3 December 2015

Will petrol be £1 a litre by Christmas?


Nobody can be quite sure what the mercurial Saudis intend at Friday’s OPEC meeting in Vienna, but it could be of historical significance. The market evidently believes that they will continue to produce more than their OPEC quota, and the benchmark price of Brent is now hovering just above $43 a barrel, having lost some $2.50 this week.

The lighter and sweeter US benchmark, WTI, is trading at $40 a barrel.

The consequences of another leg down in the oil price – and we should believe it when we see it – could be huge.

By pumping more than their fellow-members want them to, the Saudis are encouraging others to cheat their quotas too. OPEC producers are currently producing 2m barrels a day more than the notion cap of 30m barrels a day, and that is before an additional 1m barrels a day hits the market from Iran, possibly beginning in January.

Then there are the nice guys from ISIL. They evidently rely on oil revenues from Northern Iraq, which according to the Russians is leaking illegally onto the market via Turkey.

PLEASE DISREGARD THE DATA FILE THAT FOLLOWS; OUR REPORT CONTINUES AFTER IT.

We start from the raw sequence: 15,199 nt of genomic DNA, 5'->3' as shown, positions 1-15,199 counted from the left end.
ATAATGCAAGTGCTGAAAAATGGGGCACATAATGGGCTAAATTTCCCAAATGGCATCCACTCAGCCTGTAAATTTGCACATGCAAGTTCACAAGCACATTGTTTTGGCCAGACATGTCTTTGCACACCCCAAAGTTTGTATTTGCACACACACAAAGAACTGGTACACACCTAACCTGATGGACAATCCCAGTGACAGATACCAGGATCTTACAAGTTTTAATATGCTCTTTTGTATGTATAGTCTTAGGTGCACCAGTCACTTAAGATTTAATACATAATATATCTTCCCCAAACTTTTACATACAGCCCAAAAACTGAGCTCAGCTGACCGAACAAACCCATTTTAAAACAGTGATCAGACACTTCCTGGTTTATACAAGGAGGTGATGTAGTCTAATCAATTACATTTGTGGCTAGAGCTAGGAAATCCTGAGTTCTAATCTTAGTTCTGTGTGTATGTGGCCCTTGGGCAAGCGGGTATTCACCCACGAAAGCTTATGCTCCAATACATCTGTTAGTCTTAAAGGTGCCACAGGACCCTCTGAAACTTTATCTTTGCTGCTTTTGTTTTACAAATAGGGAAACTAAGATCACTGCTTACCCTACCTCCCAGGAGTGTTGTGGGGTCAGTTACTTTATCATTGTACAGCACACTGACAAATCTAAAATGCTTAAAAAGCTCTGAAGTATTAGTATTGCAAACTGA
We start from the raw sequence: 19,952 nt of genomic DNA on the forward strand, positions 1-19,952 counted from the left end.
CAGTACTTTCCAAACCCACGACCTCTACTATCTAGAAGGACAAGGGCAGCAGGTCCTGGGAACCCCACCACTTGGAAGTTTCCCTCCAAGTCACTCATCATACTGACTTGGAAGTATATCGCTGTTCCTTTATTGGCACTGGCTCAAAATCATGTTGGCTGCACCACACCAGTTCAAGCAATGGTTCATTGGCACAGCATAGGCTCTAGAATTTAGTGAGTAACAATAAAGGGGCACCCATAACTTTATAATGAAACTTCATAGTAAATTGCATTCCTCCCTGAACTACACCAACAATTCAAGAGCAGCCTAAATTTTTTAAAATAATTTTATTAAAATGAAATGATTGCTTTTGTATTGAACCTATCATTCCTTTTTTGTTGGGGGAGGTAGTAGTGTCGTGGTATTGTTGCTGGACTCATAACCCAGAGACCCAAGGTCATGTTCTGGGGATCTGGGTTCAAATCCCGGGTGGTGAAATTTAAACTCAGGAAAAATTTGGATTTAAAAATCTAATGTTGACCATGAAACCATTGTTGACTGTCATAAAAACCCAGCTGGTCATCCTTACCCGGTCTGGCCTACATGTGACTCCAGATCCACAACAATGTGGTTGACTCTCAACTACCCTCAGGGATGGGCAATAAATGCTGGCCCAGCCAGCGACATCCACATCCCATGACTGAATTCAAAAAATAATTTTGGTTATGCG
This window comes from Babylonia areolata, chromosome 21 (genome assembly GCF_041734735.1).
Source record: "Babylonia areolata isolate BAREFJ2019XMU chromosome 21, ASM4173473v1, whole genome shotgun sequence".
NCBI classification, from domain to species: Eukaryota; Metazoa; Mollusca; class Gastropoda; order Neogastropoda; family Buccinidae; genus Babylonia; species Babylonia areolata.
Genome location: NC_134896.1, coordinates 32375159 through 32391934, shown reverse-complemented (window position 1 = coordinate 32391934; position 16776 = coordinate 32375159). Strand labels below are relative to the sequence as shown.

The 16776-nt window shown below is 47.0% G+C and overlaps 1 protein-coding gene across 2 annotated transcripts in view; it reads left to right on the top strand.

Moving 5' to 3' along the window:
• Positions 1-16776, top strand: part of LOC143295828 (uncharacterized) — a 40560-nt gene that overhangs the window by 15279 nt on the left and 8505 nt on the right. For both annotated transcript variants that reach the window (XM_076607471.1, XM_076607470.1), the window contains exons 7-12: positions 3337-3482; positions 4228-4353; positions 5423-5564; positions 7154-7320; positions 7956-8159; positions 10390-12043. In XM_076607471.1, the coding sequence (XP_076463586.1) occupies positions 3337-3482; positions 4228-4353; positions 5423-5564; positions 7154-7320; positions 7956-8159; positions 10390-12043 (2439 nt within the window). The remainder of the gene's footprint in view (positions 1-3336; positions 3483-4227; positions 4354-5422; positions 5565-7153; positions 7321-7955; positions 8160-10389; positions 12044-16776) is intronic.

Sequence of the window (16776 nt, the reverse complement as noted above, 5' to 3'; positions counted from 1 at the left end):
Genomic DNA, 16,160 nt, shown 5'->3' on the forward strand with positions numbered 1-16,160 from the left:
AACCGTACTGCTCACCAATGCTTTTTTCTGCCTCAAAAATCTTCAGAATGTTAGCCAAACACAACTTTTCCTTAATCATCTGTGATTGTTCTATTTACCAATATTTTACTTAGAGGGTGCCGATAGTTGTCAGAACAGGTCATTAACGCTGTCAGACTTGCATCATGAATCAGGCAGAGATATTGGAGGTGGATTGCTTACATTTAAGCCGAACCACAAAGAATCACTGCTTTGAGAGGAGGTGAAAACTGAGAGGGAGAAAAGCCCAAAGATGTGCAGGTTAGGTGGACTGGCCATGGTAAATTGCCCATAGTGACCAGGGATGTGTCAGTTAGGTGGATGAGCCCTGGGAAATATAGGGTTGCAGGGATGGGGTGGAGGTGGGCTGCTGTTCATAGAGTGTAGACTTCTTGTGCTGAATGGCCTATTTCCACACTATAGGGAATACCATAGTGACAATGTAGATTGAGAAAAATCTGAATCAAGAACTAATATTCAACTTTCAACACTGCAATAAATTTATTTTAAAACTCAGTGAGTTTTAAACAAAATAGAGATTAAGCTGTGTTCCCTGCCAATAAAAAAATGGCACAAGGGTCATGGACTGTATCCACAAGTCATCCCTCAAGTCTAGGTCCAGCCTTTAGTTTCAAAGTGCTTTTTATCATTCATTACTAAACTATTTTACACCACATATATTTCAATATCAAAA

The Saudis motivation for pumping oil like mad is far from altruistic. They want to drive out marginal producers, whose cost of production is much higher. Typically, they are nice reliable Western projects. Already, Arctic drilling, deep water projects, North Sea production and US shale output have been curtailed.

What would be the consequences of oil retreated further, to say the $37 a barrel it touched in the financial crisis five years ago? Answer: good for consumers, bad for investors and governments.

Consumers would be the biggest beneficiaries. At this rate, the price of a litre of petrol could be down to £1 in the UK by Christmas and this could turn British inflation negative. Already it is effectively zero.

The losers would be the oil producers themselves. Investors are looking at the dividends of Shell and BP, which are not covered by profits, with concern. Many smaller producers are teetering on the financial brink.

Governments too will suffer. In the early 1980s, the UK Treasury made some £24bn a year from the North Sea. But in the last six months revenues were actually negative, as tax breaks gobbled up more than receipts. The SNP based its ridiculously optimistic economic forecasts for an independent Scotland on a price of $110 a barrel. But if they had their way, Scotland would now be near bust, running a deficit heading toward 9% of GDP, three times the rest of the UK, according to the Institute for Fiscal Studies.

The Saudi Arabia is also feeling the pain and the IMF says it is running a budget deficit of an astonishing 20% of GDP. Will they blink tomorrow? Let’s see.

George Trefgarne is founder of Boscobel & Partners, a communications firm.